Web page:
Undergraduate minor: theatre arts
Graduate degree: M.F.A. in theatre arts
The Department of Theatre Arts offers academic programs for undergraduate and graduate students. It also stages live performances throughout the academic year and during the summer. The department also administers the Certificate in Public Digital Arts.
The department is one of the academic units in the Division of Performing Arts. Students have the opportunity to earn a major in theatre arts and a second major in one of the other units within the division—dance or music. It also participates in offering the division's Certificate in Arts Entrepreneurship.
The department also educates students who plan to enter other fields in which understanding of the arts and experience with theatre skills are useful. Some earn a major in theatre arts, sometimes with a second major in another discipline. Others earn a minor or take theatre classes as nonmajors. For information, view the minor in theatre arts in the Catalog or see "Courses for Nonmajors" below.
Several of the department's courses are approved for GE CLAS Core; look for courses with the prefix THTR in the GE CLAS Core section of the Catalog.
Courses for Nonmajors
Most theatre arts courses are open to all students, regardless of their majors, and are appropriate for nonmajors interested in theatre. The following courses are designed specifically for nonmajors.
|THTR:1120||Basic Acting for Language Learners||3|
|THTR:1141||Basic Acting II||3|
|THTR:1400||Theatre and Society: Ancients and Moderns||3|
|THTR:1401||Theatre and Society: Romantics and Rebels||3|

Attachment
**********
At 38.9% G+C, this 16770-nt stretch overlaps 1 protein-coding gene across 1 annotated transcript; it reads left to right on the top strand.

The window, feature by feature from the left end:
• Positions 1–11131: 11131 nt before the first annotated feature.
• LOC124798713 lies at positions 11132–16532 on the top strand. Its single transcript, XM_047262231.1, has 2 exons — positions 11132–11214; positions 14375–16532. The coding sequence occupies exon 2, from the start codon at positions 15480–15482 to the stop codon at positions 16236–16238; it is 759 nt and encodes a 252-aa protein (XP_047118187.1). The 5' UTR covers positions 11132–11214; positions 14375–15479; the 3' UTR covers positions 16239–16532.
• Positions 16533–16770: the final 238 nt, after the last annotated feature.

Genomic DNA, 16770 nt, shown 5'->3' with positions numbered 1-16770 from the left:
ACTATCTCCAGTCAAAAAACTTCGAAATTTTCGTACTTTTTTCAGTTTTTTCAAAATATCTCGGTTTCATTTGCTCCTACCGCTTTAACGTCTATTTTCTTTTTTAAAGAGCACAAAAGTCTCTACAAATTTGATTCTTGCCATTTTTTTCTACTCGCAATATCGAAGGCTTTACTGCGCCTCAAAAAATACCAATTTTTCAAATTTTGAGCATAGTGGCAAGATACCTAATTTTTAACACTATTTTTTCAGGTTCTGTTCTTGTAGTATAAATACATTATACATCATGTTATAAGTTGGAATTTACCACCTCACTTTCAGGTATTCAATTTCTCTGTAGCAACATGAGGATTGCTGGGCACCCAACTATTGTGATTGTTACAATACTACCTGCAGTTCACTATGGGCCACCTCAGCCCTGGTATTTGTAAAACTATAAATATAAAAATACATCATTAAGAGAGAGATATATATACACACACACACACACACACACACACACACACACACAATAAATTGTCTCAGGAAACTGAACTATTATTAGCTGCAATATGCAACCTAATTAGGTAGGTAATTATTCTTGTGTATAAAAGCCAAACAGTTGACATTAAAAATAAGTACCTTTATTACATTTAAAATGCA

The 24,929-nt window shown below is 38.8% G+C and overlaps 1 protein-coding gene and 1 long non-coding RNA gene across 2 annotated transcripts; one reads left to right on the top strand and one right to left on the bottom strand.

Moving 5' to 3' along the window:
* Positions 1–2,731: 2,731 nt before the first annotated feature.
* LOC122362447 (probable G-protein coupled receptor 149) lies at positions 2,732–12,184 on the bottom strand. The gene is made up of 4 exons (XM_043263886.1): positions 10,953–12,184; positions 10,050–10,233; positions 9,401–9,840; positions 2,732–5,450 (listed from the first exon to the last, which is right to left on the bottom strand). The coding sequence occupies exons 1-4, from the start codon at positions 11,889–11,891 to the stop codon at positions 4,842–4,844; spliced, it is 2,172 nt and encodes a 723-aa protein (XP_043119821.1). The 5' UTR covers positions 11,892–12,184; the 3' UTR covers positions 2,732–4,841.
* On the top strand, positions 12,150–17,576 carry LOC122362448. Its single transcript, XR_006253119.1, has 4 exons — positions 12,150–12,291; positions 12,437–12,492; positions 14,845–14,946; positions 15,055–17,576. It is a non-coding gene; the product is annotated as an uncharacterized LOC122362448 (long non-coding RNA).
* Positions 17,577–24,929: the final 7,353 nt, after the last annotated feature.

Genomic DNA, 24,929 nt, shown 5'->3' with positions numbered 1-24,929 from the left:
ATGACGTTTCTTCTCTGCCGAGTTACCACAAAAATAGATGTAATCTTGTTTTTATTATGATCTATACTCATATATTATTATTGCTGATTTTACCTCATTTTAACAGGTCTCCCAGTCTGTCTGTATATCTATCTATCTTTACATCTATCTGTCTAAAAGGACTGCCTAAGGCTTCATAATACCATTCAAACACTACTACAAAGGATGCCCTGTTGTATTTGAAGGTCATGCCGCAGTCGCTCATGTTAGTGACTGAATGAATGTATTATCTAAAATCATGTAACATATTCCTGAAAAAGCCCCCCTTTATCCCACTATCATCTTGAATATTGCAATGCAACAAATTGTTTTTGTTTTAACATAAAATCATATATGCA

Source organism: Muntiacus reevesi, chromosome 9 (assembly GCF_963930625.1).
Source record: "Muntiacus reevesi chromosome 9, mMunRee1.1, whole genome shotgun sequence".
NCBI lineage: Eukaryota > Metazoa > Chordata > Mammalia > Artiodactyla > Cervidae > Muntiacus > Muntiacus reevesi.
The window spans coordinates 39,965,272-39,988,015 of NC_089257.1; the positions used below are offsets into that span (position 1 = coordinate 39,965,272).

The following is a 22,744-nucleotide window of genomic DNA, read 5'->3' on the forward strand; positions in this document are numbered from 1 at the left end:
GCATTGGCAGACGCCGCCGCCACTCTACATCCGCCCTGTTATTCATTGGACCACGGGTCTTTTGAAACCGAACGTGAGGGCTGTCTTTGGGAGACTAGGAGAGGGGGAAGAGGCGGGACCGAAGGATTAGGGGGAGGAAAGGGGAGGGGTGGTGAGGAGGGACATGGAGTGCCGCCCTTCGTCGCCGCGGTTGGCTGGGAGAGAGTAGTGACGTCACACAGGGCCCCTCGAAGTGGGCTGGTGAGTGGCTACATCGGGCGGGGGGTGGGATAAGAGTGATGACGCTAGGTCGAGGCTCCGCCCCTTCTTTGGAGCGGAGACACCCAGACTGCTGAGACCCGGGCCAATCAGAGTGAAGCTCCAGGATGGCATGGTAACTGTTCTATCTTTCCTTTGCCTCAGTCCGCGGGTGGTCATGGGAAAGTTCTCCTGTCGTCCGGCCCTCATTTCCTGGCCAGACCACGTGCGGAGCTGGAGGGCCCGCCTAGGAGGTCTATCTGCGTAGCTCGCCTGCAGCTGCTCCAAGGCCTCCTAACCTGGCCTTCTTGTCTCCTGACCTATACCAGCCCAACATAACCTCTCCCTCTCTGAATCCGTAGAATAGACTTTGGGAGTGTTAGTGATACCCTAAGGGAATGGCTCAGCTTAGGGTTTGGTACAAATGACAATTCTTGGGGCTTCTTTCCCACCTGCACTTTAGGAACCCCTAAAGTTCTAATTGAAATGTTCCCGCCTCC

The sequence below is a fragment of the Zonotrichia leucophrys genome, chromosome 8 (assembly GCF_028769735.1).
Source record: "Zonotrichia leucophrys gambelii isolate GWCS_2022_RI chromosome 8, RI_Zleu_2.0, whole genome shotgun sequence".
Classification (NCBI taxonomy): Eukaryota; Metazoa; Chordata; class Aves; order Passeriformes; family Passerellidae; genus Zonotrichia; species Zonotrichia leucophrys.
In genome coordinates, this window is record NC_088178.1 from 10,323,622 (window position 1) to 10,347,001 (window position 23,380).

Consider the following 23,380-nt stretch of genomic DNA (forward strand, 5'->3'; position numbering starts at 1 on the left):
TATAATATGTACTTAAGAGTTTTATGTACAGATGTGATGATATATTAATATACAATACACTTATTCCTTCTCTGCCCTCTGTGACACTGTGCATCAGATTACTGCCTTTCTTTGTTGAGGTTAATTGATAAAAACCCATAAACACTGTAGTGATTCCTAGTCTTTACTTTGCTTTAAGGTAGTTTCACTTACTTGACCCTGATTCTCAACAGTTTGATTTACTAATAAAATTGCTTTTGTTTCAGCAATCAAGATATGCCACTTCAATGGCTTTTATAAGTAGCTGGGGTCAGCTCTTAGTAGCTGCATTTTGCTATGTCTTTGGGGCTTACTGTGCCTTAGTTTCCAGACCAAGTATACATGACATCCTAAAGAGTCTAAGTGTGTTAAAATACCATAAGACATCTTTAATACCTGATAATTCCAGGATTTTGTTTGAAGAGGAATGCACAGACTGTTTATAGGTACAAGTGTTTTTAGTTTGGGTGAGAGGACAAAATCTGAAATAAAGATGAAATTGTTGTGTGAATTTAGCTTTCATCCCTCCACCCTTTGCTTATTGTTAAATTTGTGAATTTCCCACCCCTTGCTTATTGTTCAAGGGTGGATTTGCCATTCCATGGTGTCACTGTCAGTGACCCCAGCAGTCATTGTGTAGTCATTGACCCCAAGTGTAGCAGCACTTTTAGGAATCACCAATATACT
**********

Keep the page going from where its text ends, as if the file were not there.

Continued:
|THTR:1410||Musical Theatre History||3|
|THTR:1411||Comedy and Society||3|
|THTR:1412||The Arts in Performance||3|
|THTR:2120||Movement: Special Topics||2-3|
|THTR:2320||Playwriting in a Global World||3|
|THTR:2405||Staging Americans: U.S. Cultures Through Theatre and Performance||3|
|THTR:2601||Theatre for Community Engagement||3|
|THTR:2605||Monsters, Victims, and Villains: Changing Perceptions||3|
|THTR:2610||Acting for Success||3|
|THTR:2620||Improvisation for Engineers, Scientists, and the Curious||3|
|THTR:3210||Makeup Design for the Stage||3|
|THTR:3510||Introduction to Arts Management||3|
|THTR:3520||Starting Up the Arts Start-up||3|
Productions and Auditions
The Department of Theatre Arts presents around 25-30 public productions each year. These include a subscription series of five plays, a festival of new works by students, and other productions, many of them new plays.
Special attention is given to the process of developing new works and to the collaborative process that involves writers, directors, designers, dramaturgs, stage managers, and actors. Graduate and undergraduate students, faculty, and visiting guest artists work together on large and small projects throughout the year.
Auditions for Theatre Arts Productions
Auditions for theatre arts productions are open to everyone, including all University of Iowa students and members of the local community. Theatre arts students are given first priority for roles, but many roles are available throughout the year, so many students in other majors and nonstudent actors are cast each season. Occasionally, professional actors are employed.
General auditions are held at the beginning of the fall semester, and callback lists are posted during the semester. Additional general auditions usually are scheduled in early November and in March. Information about auditions is available from the Department of Theatre Arts office in August. Notices of auditions are posted on the department's online call board.
Undergraduate Programs of Study
Graduate Program of Study
The University of Iowa has one of the finest educational theatre complexes in the country. The Theatre Building offers four theatres and up-to-date facilities for classroom, laboratory, shop, and performance work.
The E.C. Mabie Theatre, a continental-style, 457-seat proscenium playhouse, is one of the finest theatres of its type in the United States. The David Thayer Theatre is a "black box" production space; its flexible seating units accommodate from 140 to 225 people and allow modification of space and audience relationships. The Alan MacVey Theatre, which seats 137, is an open-stage theatre dedicated primarily to the production of new and experimental works. The flexible studio theatre seats 50.